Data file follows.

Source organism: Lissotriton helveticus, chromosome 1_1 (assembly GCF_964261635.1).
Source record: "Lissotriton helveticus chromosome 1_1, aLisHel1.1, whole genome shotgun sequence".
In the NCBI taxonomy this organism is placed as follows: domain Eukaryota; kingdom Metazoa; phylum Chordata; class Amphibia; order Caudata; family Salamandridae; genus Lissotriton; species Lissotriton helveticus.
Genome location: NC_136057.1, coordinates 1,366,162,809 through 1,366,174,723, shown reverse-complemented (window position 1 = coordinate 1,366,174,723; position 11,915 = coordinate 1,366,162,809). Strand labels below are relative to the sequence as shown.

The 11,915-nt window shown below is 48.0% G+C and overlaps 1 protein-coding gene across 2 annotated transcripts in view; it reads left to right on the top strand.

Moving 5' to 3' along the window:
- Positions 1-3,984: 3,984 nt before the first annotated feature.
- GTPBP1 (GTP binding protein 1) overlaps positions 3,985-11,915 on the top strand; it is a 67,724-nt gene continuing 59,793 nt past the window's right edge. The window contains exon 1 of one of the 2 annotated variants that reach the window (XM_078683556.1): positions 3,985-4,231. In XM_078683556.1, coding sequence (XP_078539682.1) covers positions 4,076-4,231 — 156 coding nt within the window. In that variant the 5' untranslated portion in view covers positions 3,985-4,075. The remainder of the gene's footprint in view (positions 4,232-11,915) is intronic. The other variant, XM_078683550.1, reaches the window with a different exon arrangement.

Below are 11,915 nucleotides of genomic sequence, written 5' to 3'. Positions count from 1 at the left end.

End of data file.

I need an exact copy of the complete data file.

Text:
Source organism: Lissotriton helveticus, chromosome 1_1 (assembly GCF_964261635.1).
Source record: "Lissotriton helveticus chromosome 1_1, aLisHel1.1, whole genome shotgun sequence".
In the NCBI taxonomy this organism is placed as follows: domain Eukaryota; kingdom Metazoa; phylum Chordata; class Amphibia; order Caudata; family Salamandridae; genus Lissotriton; species Lissotriton helveticus.
Genome location: NC_136057.1, coordinates 1,366,162,809 through 1,366,174,723, shown reverse-complemented (window position 1 = coordinate 1,366,174,723; position 11,915 = coordinate 1,366,162,809). Strand labels below are relative to the sequence as shown.

The 11,915-nt window shown below is 48.0% G+C and overlaps 1 protein-coding gene across 2 annotated transcripts in view; it reads left to right on the top strand.

Moving 5' to 3' along the window:
- Positions 1-3,984: 3,984 nt before the first annotated feature.
- GTPBP1 (GTP binding protein 1) overlaps positions 3,985-11,915 on the top strand; it is a 67,724-nt gene continuing 59,793 nt past the window's right edge. The window contains exon 1 of one of the 2 annotated variants that reach the window (XM_078683556.1): positions 3,985-4,231. In XM_078683556.1, coding sequence (XP_078539682.1) covers positions 4,076-4,231 — 156 coding nt within the window. In that variant the 5' untranslated portion in view covers positions 3,985-4,075. The remainder of the gene's footprint in view (positions 4,232-11,915) is intronic. The other variant, XM_078683550.1, reaches the window with a different exon arrangement.

Below are 11,915 nucleotides of genomic sequence, written 5' to 3'. Positions count from 1 at the left end.